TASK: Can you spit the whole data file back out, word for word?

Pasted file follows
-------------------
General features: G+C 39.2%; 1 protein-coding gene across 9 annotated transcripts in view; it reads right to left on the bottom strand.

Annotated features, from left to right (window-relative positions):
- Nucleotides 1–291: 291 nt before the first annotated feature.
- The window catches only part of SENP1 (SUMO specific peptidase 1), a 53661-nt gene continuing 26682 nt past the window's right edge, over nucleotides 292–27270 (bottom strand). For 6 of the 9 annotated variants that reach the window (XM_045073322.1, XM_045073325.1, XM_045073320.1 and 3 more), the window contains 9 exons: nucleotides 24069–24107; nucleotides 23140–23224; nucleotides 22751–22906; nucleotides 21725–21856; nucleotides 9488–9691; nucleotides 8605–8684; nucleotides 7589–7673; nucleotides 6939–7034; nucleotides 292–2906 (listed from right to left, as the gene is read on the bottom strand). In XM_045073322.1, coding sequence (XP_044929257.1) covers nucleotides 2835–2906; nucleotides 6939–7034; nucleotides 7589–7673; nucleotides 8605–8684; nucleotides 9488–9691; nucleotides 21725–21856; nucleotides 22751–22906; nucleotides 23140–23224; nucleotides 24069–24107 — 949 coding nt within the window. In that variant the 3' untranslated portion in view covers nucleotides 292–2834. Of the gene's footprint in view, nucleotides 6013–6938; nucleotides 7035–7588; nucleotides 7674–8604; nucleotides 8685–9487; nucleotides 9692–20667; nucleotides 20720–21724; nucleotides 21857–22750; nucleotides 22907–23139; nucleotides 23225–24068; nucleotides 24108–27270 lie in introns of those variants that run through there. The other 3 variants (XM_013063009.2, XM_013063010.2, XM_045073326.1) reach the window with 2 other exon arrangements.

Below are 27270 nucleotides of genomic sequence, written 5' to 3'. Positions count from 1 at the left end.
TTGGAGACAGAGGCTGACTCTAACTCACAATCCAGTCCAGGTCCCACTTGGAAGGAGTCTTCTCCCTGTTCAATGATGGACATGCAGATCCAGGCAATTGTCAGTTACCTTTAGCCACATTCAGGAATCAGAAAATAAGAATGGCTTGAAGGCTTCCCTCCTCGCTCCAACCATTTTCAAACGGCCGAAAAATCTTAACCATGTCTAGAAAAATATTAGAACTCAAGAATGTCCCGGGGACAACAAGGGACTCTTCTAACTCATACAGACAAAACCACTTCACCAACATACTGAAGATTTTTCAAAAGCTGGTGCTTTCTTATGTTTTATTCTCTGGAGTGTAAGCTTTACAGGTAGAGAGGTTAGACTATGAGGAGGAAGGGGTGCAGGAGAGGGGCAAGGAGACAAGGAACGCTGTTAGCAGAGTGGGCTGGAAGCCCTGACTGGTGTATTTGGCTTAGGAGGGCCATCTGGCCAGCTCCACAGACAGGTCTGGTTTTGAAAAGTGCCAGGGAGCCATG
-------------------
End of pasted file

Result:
General features: G+C 39.2%; 1 protein-coding gene across 9 annotated transcripts in view; it reads right to left on the bottom strand.

Annotated features, from left to right (window-relative positions):
- Nucleotides 1–291: 291 nt before the first annotated feature.
- The window catches only part of SENP1 (SUMO specific peptidase 1), a 53661-nt gene continuing 26682 nt past the window's right edge, over nucleotides 292–27270 (bottom strand). For 6 of the 9 annotated variants that reach the window (XM_045073322.1, XM_045073325.1, XM_045073320.1 and 3 more), the window contains 9 exons: nucleotides 24069–24107; nucleotides 23140–23224; nucleotides 22751–22906; nucleotides 21725–21856; nucleotides 9488–9691; nucleotides 8605–8684; nucleotides 7589–7673; nucleotides 6939–7034; nucleotides 292–2906 (listed from right to left, as the gene is read on the bottom strand). In XM_045073322.1, coding sequence (XP_044929257.1) covers nucleotides 2835–2906; nucleotides 6939–7034; nucleotides 7589–7673; nucleotides 8605–8684; nucleotides 9488–9691; nucleotides 21725–21856; nucleotides 22751–22906; nucleotides 23140–23224; nucleotides 24069–24107 — 949 coding nt within the window. In that variant the 3' untranslated portion in view covers nucleotides 292–2834. Of the gene's footprint in view, nucleotides 6013–6938; nucleotides 7035–7588; nucleotides 7674–8604; nucleotides 8685–9487; nucleotides 9692–20667; nucleotides 20720–21724; nucleotides 21857–22750; nucleotides 22907–23139; nucleotides 23225–24068; nucleotides 24108–27270 lie in introns of those variants that run through there. The other 3 variants (XM_013063009.2, XM_013063010.2, XM_045073326.1) reach the window with 2 other exon arrangements.

Below are 27270 nucleotides of genomic sequence, written 5' to 3'. Positions count from 1 at the left end.
TTGGAGACAGAGGCTGACTCTAACTCACAATCCAGTCCAGGTCCCACTTGGAAGGAGTCTTCTCCCTGTTCAATGATGGACATGCAGATCCAGGCAATTGTCAGTTACCTTTAGCCACATTCAGGAATCAGAAAATAAGAATGGCTTGAAGGCTTCCCTCCTCGCTCCAACCATTTTCAAACGGCCGAAAAATCTTAACCATGTCTAGAAAAATATTAGAACTCAAGAATGTCCCGGGGACAACAAGGGACTCTTCTAACTCATACAGACAAAACCACTTCACCAACATACTGAAGATTTTTCAAAAGCTGGTGCTTTCTTATGTTTTATTCTCTGGAGTGTAAGCTTTACAGGTAGAGAGGTTAGACTATGAGGAGGAAGGGGTGCAGGAGAGGGGCAAGGAGACAAGGAACGCTGTTAGCAGAGTGGGCTGGAAGCCCTGACTGGTGTATTTGGCTTAGGAGGGCCATCTGGCCAGCTCCACAGACAGGTCTGGTTTTGAAAAGTGCCAGGGAGCCATG